With the 2014 budgeting process well underway at some enterprises, this is a good time to consider what CIOs should be investing in. There are always more "good things" to do than money and people to do them. Here are a few things I think are priorities for organizations to invest in.
Everybody is talking about big-data. If you're focusing on the "big" in big-data you might be doing it wrong. The real goal is to figure out what data you need, what data you have, and how to bridge the gap between the two. And then you need to know how to aggregate that data into one place and how to allow your clients to access that data in an easy-to-use fashion whenever and however they need access to it. Whatever the size of your data, it isn't useful if you aren't looking at it this way.
We also need to understand the consumers of our products and services will increasing engage with us digitally. Whether that means social media, or enhanced web capabilities, or any one of a dozen other things, it's important that we find ways to directly engaged with our community in an authentic, real time and responsive fashion. That's a lot more complicated than it sounds. [Editor's note: Look for articles on this topic from our CIOs in the coming weeks.]
I'm a big believer that mobile platforms will soon become the primary device used by many professionals. Whether you interpret this as a tablet device, a phone or some hybrid of the two, in my opinion the days when people make huge investments in either desktop or even laptop devices will be limited to specialty situations.
Of course, every organization is different. Your need areas will differ. To get a better handle on your budget priorities, I suggest an exercise like this:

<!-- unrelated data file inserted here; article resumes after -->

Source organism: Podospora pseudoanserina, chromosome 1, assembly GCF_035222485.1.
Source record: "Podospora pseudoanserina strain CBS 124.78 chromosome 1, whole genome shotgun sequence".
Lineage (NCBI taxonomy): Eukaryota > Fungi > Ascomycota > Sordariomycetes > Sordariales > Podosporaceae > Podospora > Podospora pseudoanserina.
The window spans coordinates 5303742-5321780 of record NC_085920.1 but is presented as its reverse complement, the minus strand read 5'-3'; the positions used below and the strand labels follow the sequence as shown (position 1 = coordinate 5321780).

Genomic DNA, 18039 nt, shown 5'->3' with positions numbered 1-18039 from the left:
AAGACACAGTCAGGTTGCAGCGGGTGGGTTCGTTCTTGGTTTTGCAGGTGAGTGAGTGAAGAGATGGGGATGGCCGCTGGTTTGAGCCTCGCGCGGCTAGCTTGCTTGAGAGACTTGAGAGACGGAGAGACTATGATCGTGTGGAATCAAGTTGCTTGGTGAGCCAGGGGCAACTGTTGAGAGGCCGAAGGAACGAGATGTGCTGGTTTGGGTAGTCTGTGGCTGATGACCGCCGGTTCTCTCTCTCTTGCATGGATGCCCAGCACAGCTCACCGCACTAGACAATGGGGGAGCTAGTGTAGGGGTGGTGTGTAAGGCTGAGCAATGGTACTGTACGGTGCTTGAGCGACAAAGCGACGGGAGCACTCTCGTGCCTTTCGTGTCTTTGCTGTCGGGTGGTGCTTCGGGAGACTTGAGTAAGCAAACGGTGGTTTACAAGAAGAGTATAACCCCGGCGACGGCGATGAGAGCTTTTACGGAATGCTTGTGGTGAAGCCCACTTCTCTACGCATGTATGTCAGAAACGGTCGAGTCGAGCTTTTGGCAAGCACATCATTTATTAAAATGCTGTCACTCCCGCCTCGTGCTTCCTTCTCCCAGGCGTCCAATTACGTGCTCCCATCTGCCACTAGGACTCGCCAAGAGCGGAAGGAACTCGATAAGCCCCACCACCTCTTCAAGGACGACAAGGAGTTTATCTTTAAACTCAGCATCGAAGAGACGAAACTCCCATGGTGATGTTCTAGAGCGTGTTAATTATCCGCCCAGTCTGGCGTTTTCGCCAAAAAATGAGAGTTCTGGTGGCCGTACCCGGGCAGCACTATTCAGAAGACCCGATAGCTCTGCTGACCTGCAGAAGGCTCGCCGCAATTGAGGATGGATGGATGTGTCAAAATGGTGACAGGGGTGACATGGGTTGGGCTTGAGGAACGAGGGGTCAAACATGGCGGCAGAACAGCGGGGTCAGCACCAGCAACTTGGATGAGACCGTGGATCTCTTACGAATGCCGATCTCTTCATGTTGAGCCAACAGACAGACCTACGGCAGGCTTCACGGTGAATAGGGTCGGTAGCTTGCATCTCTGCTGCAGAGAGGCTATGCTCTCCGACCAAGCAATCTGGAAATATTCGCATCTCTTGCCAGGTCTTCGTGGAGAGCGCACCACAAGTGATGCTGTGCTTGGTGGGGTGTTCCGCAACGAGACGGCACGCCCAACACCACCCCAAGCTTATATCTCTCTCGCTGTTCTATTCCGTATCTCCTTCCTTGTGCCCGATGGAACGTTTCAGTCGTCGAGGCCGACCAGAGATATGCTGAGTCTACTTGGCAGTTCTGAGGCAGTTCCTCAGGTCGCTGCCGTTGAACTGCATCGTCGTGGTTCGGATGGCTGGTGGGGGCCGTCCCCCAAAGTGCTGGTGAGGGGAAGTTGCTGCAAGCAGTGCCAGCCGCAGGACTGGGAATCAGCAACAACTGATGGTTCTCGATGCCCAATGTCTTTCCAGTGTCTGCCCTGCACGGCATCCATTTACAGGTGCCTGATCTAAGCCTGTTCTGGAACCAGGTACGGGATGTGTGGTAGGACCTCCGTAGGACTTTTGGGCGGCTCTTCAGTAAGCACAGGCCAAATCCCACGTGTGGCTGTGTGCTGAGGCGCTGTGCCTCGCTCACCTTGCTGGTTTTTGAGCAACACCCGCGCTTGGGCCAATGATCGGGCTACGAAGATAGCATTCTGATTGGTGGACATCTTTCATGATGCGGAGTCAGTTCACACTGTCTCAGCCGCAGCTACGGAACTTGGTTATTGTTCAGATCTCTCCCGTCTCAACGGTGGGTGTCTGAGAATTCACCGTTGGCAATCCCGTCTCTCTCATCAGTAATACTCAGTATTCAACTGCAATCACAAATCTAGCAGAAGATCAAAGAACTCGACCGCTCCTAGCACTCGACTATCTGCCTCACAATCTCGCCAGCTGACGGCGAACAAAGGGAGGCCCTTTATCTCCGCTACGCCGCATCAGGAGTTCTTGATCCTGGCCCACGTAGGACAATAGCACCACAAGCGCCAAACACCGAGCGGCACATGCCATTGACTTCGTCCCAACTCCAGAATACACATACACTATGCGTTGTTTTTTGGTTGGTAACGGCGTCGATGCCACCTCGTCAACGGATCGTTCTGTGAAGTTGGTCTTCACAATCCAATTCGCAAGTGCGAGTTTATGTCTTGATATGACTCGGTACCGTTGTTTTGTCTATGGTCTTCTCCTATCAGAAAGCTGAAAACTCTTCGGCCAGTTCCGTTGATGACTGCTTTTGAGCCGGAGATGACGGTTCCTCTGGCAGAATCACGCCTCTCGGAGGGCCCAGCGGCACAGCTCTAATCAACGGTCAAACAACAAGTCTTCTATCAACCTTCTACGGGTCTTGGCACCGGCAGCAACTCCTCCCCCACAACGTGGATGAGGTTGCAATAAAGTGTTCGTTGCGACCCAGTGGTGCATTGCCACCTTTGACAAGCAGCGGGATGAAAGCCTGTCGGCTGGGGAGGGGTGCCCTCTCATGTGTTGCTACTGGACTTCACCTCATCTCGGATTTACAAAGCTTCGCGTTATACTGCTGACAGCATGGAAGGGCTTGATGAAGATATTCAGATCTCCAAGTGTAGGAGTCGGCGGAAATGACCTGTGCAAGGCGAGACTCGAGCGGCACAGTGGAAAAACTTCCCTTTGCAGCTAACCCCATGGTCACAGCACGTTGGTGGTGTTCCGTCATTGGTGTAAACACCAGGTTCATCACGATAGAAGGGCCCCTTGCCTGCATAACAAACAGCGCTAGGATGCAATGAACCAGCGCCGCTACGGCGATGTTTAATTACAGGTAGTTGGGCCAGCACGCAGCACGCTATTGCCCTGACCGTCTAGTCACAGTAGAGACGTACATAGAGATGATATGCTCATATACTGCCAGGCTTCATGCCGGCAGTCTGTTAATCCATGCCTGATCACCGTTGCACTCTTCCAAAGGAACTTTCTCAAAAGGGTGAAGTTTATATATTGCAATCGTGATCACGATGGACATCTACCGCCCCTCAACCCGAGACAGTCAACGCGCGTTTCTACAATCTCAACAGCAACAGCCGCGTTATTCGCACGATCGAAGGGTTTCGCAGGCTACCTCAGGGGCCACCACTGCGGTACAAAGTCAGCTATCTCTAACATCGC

Step one: On the left-hand column of a whiteboard, write down the three to five things that truly matter most to your company. This may be launching a new product or service, entering new markets, expanding to new geographies, enhancing customer intimacy, or a dozen other things.
Step two: Down the right-hand column of the same whiteboard, write down all of the projects you are either currently working on or are considering asking for funding to support.
Step three: Connect the items in the left-hand column with the items in the right-hand column. In many cases you will find that there are a bunch of projects or proposed projects that simply don't "connect" to the things that truly matter.
Unless you work in a company that has unlimited human and financial resources (and if you do please call me so I can come work with you), it's imperative that we are judicious about where we invest our limited human and financial resources. Too many IT organizations are running projects with no business sponsor, no tangible business ROI, and that nobody in the business even cares about. This is a recipe for failure.
What kinds of capabilities are you investing in? What kind of competitive advantage do you hope they will provide your organization? I'd love to hear what you are up to and why you are making these investments.